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Online Roger Parsons  
#301 Posted : 07 July 2019 14:21:00(UTC)
Roger Parsons

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Location: Lincolnshire

Originally Posted by: Northern Sky Go to Quoted Post

Some of you may have heard of Prof Dave Goulson.

NS - Meant to add:

I wonder if you or any other TWO members have read his book, The Garden Jungle: or Gardening to Save the Planet?

I would expect it to be good.

Roger

RogerP

West Lindsey district of Lincolnshire

No county (Lincolnshire) has better churches and worse houses. The poorer sort of people wash their clothes with hog's dung, and burn dried cow's dung for want of better fuel; whence comes the Lincolnshire proverb: "Where the hogs shite soap and the cows shite fire".

Curiosities of Great Britain (c.1780)

Offline Bertwhistle  
#302 Posted : 07 July 2019 15:52:55(UTC)
Bertwhistle

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Location: Central Southern England

Originally Posted by: Roger Parsons Go to Quoted Post

 

Hello Bert - an intriguing question with several possible answers including bee diseases and plant toxicity. My comments have honey bees in mind, but some may apply to other bee species.

Acarine disease can produce the kind of symptoms you describe, and so can bee viruses transmitted by the Varroa mite.

http://www.nationalbeeunit.com/index.cfm?pageid=192

http://www.nationalbeeunit.com/index.cfm?pageid=275

However your bees may have been feeding on on a plant with toxic nectar. See information on plant toxicity at the end of this piece.

https://www.countryfile.com/wildlife/insects-invertebrates/bee-guide-how-to-identify-where-to-spot-and-how-to-attract-bees-to-your-garden/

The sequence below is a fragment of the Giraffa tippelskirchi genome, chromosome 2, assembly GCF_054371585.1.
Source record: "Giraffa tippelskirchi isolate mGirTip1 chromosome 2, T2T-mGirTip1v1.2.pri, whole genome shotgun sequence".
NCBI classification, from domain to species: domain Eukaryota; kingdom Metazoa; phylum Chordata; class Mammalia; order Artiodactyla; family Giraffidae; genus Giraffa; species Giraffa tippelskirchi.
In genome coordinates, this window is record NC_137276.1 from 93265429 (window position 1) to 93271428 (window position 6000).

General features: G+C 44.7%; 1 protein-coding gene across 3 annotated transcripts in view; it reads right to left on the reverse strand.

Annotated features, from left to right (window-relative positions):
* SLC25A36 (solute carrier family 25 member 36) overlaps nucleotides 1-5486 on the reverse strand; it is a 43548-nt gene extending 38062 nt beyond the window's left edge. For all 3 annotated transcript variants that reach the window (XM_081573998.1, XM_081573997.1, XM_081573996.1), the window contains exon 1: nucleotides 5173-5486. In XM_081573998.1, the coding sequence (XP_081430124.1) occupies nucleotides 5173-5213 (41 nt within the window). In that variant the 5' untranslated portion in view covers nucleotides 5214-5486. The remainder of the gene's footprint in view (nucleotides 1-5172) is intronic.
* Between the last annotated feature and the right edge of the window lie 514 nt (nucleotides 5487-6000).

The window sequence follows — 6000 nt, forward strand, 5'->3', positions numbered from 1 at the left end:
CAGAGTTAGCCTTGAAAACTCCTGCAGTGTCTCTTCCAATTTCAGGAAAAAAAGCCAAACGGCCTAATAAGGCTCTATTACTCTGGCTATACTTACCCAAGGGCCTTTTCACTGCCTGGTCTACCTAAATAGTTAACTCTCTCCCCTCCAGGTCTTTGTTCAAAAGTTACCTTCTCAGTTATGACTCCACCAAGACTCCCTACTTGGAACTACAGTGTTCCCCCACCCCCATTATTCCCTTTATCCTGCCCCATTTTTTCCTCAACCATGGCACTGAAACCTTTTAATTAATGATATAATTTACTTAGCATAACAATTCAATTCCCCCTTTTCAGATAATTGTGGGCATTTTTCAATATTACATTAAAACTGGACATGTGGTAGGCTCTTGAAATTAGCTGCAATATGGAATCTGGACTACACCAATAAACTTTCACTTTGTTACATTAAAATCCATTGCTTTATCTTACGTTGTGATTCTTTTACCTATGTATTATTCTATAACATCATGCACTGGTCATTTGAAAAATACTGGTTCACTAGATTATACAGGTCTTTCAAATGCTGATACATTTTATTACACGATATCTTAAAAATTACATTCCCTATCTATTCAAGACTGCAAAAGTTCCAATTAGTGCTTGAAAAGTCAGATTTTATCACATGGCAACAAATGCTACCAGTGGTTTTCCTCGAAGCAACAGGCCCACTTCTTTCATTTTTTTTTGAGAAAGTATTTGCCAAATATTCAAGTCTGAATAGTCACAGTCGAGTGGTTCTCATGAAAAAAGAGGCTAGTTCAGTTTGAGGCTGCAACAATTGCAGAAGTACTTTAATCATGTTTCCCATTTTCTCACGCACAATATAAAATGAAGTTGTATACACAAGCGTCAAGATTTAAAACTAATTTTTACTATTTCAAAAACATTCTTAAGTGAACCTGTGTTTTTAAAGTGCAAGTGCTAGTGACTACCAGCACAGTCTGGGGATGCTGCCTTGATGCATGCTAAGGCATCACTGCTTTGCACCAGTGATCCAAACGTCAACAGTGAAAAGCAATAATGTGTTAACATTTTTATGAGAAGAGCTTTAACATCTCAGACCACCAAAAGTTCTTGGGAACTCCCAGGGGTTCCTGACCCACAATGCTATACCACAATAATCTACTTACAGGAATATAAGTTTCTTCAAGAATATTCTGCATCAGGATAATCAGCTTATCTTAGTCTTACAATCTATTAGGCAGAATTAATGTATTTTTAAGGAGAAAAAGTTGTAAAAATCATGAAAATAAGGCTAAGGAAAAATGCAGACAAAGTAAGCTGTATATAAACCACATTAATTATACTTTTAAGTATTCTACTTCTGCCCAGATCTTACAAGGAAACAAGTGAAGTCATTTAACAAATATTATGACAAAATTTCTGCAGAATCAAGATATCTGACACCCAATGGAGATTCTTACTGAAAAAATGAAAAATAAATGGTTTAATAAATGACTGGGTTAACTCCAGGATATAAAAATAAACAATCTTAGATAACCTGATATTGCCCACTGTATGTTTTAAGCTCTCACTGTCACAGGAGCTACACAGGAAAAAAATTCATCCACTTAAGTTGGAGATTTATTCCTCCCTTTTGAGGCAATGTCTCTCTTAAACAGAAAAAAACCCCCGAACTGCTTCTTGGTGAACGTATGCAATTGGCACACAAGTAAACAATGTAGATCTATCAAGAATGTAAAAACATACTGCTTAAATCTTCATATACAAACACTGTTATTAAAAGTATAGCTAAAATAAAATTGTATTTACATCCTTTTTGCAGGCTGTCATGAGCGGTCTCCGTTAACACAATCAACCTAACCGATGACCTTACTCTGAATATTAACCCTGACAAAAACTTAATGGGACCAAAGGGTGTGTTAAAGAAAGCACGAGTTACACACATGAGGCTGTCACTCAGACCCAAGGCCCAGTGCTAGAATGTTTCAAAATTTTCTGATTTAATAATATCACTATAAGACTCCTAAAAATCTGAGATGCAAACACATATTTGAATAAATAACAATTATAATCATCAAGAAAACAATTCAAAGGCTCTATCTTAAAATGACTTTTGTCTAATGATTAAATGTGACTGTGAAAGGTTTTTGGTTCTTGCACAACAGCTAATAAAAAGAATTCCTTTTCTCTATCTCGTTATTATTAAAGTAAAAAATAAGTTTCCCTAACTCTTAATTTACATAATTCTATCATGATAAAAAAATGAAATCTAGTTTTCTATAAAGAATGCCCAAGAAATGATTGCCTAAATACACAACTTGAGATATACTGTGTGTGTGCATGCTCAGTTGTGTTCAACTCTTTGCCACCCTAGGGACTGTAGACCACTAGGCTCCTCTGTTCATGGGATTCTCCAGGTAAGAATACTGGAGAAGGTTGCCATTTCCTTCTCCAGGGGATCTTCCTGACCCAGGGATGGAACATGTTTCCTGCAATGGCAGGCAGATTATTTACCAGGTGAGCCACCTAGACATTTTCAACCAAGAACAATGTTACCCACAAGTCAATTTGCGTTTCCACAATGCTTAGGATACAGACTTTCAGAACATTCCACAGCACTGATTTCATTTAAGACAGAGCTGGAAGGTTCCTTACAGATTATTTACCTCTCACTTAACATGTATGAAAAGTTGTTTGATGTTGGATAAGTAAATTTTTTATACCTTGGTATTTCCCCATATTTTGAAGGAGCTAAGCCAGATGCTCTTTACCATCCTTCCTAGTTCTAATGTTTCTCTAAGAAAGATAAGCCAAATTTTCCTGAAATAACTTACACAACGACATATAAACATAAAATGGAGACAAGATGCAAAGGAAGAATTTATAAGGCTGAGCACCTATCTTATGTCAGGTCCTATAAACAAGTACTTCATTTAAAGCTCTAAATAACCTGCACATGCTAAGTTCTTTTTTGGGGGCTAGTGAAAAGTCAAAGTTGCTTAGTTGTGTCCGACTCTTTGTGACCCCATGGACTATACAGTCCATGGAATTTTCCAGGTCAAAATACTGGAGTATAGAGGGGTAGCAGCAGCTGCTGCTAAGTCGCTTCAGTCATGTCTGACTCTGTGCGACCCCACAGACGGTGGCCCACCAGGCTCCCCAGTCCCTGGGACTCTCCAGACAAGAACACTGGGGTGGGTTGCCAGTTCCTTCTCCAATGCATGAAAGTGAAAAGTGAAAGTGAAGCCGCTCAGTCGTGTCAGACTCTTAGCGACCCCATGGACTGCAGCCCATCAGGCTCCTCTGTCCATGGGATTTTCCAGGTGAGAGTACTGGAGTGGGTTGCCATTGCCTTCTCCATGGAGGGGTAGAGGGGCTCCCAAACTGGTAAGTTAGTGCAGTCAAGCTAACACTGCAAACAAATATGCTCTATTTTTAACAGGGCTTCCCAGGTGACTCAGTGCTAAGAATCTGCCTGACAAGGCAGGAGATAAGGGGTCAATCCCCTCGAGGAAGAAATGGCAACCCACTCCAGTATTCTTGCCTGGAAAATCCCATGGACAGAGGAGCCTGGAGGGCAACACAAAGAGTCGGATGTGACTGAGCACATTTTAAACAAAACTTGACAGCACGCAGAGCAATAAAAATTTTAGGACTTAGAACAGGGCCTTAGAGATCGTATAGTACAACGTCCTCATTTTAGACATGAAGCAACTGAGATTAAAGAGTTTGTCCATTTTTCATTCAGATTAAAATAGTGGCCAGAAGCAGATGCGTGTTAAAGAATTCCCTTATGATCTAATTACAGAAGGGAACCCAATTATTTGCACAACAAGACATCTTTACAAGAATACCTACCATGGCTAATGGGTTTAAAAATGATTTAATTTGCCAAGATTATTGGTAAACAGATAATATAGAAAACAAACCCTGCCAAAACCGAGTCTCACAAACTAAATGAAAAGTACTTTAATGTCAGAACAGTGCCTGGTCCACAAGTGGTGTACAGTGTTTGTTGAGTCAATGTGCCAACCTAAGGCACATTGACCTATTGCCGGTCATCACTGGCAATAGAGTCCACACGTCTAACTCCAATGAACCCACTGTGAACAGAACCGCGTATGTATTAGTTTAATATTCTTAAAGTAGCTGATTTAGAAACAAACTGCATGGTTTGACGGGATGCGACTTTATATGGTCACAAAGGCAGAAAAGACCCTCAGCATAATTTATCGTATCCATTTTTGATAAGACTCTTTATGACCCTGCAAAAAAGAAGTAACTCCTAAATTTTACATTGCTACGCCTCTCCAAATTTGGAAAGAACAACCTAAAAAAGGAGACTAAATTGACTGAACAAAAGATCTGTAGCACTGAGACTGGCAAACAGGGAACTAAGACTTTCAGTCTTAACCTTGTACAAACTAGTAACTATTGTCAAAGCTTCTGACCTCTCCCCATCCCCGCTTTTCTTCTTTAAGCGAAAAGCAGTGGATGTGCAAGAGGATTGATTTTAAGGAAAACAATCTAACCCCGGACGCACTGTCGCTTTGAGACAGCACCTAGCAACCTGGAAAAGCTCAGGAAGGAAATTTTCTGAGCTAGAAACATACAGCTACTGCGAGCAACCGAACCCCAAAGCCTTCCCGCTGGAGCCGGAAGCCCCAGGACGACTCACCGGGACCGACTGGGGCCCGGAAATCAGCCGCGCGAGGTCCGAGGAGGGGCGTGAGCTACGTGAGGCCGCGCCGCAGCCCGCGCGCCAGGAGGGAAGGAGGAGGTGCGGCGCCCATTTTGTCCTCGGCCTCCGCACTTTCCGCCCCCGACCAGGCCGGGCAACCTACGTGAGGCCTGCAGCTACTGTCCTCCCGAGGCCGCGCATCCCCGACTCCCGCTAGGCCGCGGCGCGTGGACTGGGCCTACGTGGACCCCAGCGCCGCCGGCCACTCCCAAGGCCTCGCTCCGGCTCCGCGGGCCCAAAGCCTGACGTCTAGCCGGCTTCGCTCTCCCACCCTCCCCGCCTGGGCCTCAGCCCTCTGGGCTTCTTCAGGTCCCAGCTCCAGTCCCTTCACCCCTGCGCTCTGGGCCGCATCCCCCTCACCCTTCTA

Also see:

https://www.kew.org/read-and-watch/do-lime-trees-kill-bees

Hot dry spells soon affect bee thirst, and bee-friendly drinkers are worth a try - a shallow dish of water with a piece of wet sacking to land on might be appreciated. Keep topping it up. Rain water preferable.

Roger

I take note of all these points Roger- and am willing to try everything in our garden that will help. I feel a sort of- this sounds melodramatic- darkness inside at the moment. 

Bertie, Itchen Valley.

Remember Finlake!

Offline Bertwhistle  
#303 Posted : 07 July 2019 16:00:51(UTC)
Bertwhistle

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Location: Central Southern England

Originally Posted by: Devonian Go to Quoted Post

 

Our wildflower meadow was full of dead, moribund, bumble bees* after the cold torrential rains of early June - there must have been thousand across the field so affected. Even after the rain stopped several days later, the BBs there lacked vigor. BB Numbers don't seem to have recovered, the lanes are quiet, the garden similar.

I wonder if some BB nests got flooded. Other possibilities do included those Roger mentions plus the general effect of decades of insecticide use and something major we can't talk about.

And what else has happened this year? Well, I remember reading more farmers have been given derogations to use powerful insecticides...

*its not clear if you mean BBs, HBs or just bees in general.

Quite general Dev, but mostly the little solitary bees, of which until this year we have had several species busy in the garden. Seen one - yes, just one, this month. HBs too have declined massively- these frequent our cedum, oregano, and lavender plants and are almost absent this year. HBs are the ones behaving oddly. BBs seem down, but not as much as the others. Courgettes etc still being pollinated regularly by these.

Winchester Diocese chose bees as its Year 6 Leavers' theme this summer. Marvellous ceremony and the Bishop really convinced me it mattered to him. Hopefully the next generation won't be left in the wind wondering what that creature was that everyone was banging on about.

Bertie, Itchen Valley.

Remember Finlake!

Online Devonian  
#304 Posted : 07 July 2019 17:41:03(UTC)
Devonian

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Originally Posted by: Northern Sky Go to Quoted Post

Some of you may have heard of Prof Dave Goulson. Here's an article by him on pesticides and Brexit  - bit controversial maybe should leave it for the Brexit thread